And this was around the time-frame of that interview, so this is why I question anything Masuda says in interviews regarding Pokemon world canon. It's like he makes shit up on the spot disregarding any existing lore."One day, however... The twin heroes, the older brother who sought the truth, and the younger brother who sought ideals, began to argue about how to decide which one of them was right... The single Dragon-type Pokémon that had been with them all that time split its body into two. One sided with the older brother, and the other with the younger brother." "Because the two of them were once the same entity, their battle raged endlessly and neither one could be declared the winner. They simply exhausted themselves. The twin heroes proclaimed that there was no one side that was right and ceased the conflict."
These make perfect sense to me. If you believe that Conkeldurr taught humans how to make concrete, then it would make sense that some humans learned new fighting styles from Fighting type Pokemon. And the idea that humans are wearing mock-ups of a Sawk's clothing also makes sense, as in ancient times some people wore the skins of animals to gain their strength; the same could have been done in the Pokemon world.- Humans learned martial arts from fighting type pokemon and classified those pokemon after what humans had named the fighting styles they learned from them.
- In addition Sawk and Throh don't wear clothes that look like our gis. We wear gis that look like Sawk and Throh clothes.
While I agree with you about how Greninja can probably make more types of weapons(it even looks like he's using blades in one of his attacks during the trailer), your link seems to say that ice forms at different temperatures depending on the pressure. That is to say, it's still frozen water, it just froze at a different temperature. Of course, I don't know much about it and it was pretty confusing to me, so I could be wrong.After seeing the Smash trailer, my new head cannon about Greninja is that it can actually form many types of weapons out of water, it's just that water shurikens are the simplest weapons it can make. As ridiculous as compressing water sounds, its actually a thing, and there are up to 15 different types of ice that are formed from compressed water (not necessarily frozen water). I imagine that Greninja's water-based weapons are made of this type of ice, but when the shuriken are thrown, they start to decompress, and that's why it looks like its surrounded by water in official images.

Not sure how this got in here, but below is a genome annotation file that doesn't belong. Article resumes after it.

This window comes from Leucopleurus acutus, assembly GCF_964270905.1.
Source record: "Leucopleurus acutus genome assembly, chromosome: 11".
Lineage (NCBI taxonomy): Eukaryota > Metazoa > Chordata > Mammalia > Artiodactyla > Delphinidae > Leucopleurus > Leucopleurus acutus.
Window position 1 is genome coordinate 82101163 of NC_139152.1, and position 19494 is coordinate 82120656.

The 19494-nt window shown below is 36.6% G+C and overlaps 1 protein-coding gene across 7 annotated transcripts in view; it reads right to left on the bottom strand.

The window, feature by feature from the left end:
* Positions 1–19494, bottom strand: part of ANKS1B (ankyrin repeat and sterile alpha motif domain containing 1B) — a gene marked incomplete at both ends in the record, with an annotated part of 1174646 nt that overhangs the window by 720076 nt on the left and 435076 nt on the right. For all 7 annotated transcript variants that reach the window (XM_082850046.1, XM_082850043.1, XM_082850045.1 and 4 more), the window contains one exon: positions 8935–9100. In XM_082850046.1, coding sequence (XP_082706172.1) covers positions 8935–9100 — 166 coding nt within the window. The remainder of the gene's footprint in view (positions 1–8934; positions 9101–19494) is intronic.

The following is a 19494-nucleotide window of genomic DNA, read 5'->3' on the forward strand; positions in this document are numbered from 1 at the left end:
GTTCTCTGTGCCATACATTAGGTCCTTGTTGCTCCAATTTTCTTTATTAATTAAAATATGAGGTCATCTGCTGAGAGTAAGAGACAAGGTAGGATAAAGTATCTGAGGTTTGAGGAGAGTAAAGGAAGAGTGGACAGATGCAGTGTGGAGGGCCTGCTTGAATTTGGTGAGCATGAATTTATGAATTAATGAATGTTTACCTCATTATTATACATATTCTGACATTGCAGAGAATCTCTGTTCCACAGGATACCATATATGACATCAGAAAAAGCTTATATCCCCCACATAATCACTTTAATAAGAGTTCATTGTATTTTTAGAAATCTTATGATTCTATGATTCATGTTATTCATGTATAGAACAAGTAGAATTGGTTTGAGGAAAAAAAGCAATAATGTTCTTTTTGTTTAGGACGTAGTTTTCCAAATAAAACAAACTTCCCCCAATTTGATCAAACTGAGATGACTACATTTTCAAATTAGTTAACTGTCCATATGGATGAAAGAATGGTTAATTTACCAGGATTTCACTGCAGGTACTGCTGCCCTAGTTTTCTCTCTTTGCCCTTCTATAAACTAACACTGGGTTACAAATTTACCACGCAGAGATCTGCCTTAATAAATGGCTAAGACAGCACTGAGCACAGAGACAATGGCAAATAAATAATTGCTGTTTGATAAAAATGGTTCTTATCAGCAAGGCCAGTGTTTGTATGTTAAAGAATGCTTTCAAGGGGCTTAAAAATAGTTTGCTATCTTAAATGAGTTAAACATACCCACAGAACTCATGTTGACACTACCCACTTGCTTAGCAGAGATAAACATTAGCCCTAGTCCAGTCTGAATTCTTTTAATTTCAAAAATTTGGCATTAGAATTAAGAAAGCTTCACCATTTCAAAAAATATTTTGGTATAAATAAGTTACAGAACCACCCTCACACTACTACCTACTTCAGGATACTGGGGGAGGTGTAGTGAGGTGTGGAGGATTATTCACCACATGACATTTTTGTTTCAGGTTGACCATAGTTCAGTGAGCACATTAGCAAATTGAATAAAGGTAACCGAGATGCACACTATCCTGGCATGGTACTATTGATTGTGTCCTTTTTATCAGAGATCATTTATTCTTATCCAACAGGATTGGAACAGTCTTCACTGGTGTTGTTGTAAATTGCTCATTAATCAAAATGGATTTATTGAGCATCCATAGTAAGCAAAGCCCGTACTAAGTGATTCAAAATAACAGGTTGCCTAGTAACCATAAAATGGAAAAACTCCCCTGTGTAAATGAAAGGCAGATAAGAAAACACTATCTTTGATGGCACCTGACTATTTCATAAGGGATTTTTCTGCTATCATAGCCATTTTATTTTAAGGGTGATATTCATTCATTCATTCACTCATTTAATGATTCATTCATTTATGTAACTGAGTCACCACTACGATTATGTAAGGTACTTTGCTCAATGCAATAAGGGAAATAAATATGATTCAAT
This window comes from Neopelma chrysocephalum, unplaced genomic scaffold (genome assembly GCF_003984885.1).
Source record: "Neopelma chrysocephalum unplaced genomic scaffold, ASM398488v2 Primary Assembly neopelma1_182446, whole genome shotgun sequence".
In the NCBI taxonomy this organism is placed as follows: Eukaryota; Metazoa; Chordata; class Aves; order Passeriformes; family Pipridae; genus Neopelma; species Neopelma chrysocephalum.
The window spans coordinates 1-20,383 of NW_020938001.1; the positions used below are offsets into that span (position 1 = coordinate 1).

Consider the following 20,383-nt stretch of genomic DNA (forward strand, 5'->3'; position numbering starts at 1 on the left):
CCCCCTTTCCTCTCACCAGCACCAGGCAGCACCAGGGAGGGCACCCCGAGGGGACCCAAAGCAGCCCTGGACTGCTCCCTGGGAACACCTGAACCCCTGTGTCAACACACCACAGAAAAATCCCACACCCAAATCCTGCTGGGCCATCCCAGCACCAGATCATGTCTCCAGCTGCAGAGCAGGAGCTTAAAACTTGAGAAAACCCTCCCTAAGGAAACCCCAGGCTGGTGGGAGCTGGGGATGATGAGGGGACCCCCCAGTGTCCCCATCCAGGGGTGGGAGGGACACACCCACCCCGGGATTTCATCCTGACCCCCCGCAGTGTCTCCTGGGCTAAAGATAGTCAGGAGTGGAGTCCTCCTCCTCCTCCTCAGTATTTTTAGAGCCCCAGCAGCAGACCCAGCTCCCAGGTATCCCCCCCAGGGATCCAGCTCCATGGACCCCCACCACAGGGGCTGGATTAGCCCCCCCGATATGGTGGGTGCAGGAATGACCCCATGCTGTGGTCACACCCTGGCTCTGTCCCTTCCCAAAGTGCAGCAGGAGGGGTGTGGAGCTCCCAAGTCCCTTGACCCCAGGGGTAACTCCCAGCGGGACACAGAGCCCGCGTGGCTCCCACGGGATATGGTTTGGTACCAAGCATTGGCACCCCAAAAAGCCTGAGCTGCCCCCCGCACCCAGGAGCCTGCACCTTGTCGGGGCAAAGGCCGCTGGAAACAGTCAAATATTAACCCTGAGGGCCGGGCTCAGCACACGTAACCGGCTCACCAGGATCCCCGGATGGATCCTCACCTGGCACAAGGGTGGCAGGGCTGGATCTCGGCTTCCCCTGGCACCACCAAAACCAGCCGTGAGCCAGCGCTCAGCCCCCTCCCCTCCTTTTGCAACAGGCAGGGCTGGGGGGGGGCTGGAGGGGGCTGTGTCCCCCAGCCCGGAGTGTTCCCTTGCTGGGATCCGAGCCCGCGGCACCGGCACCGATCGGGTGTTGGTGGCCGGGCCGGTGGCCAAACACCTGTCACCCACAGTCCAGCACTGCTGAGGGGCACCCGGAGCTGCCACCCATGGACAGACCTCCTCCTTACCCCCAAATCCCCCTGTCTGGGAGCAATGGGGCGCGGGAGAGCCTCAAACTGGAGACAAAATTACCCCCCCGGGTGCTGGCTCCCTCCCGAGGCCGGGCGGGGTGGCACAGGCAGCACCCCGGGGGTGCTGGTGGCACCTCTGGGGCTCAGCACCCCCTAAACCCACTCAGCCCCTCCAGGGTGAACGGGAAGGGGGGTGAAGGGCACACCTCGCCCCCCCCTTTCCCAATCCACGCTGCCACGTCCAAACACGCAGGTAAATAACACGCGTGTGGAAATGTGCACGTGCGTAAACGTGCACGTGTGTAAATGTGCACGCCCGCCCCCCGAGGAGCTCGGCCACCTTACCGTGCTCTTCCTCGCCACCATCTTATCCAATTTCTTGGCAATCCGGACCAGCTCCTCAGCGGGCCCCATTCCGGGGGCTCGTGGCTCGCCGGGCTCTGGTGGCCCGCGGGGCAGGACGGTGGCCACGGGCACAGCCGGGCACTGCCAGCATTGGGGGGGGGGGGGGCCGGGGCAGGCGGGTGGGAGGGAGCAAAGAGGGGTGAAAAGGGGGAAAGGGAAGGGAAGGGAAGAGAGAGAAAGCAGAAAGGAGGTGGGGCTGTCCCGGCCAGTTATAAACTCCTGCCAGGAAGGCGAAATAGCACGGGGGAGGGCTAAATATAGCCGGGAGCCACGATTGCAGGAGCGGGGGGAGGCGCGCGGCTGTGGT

It's a problem of nomenclature. Ice is what we call the solid state of water, however, I don't think the core concept behind Ice-type Pokemon is necessarily "frozen water" so much as it is cold temperatures. It was a bit more conflated in Gen I due to the high rates of dual Water/Ice types, but as time went on, it's evident that the core of Ice type is cold temperatures.While I agree with you about how Greninja can probably make more types of weapons(it even looks like he's using blades in one of his attacks during the trailer), your link seems to say that ice forms at different temperatures depending on the pressure. That is to say, it's still frozen water, it just froze at a different temperature. Of course, I don't know much about it and it was pretty confusing to me, so I could be wrong.